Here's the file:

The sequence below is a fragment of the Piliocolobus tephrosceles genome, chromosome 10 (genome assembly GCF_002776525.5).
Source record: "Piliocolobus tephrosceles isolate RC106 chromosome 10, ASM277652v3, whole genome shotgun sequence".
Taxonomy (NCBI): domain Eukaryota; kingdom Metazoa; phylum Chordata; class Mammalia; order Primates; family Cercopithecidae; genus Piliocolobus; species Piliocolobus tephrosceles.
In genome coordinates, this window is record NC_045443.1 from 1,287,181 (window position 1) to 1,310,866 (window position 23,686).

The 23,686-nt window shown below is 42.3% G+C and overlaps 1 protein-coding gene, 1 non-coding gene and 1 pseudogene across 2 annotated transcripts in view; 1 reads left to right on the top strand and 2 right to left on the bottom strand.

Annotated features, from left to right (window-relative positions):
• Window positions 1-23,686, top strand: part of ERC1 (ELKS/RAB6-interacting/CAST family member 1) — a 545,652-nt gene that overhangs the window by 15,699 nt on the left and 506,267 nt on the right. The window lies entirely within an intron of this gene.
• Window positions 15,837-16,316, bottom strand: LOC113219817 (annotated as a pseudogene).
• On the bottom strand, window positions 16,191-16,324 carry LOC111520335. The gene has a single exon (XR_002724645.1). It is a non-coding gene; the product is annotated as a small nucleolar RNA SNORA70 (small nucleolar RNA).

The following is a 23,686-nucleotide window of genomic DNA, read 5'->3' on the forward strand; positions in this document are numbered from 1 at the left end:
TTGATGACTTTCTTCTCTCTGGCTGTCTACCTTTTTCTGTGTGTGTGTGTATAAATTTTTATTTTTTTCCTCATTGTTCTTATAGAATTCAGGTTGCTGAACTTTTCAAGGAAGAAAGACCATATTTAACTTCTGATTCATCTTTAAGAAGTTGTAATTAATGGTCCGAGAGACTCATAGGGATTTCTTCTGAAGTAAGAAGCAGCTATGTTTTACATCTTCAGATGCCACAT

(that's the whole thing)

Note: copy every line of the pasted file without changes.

The sequence below is a fragment of the Piliocolobus tephrosceles genome, chromosome 10 (genome assembly GCF_002776525.5).
Source record: "Piliocolobus tephrosceles isolate RC106 chromosome 10, ASM277652v3, whole genome shotgun sequence".
Taxonomy (NCBI): domain Eukaryota; kingdom Metazoa; phylum Chordata; class Mammalia; order Primates; family Cercopithecidae; genus Piliocolobus; species Piliocolobus tephrosceles.
In genome coordinates, this window is record NC_045443.1 from 1,287,181 (window position 1) to 1,310,866 (window position 23,686).

The 23,686-nt window shown below is 42.3% G+C and overlaps 1 protein-coding gene, 1 non-coding gene and 1 pseudogene across 2 annotated transcripts in view; 1 reads left to right on the top strand and 2 right to left on the bottom strand.

Annotated features, from left to right (window-relative positions):
• Window positions 1-23,686, top strand: part of ERC1 (ELKS/RAB6-interacting/CAST family member 1) — a 545,652-nt gene that overhangs the window by 15,699 nt on the left and 506,267 nt on the right. The window lies entirely within an intron of this gene.
• Window positions 15,837-16,316, bottom strand: LOC113219817 (annotated as a pseudogene).
• On the bottom strand, window positions 16,191-16,324 carry LOC111520335. The gene has a single exon (XR_002724645.1). It is a non-coding gene; the product is annotated as a small nucleolar RNA SNORA70 (small nucleolar RNA).

The following is a 23,686-nucleotide window of genomic DNA, read 5'->3' on the forward strand; positions in this document are numbered from 1 at the left end:
TTGATGACTTTCTTCTCTCTGGCTGTCTACCTTTTTCTGTGTGTGTGTGTATAAATTTTTATTTTTTTCCTCATTGTTCTTATAGAATTCAGGTTGCTGAACTTTTCAAGGAAGAAAGACCATATTTAACTTCTGATTCATCTTTAAGAAGTTGTAATTAATGGTCCGAGAGACTCATAGGGATTTCTTCTGAAGTAAGAAGCAGCTATGTTTTACATCTTCAGATGCCACAT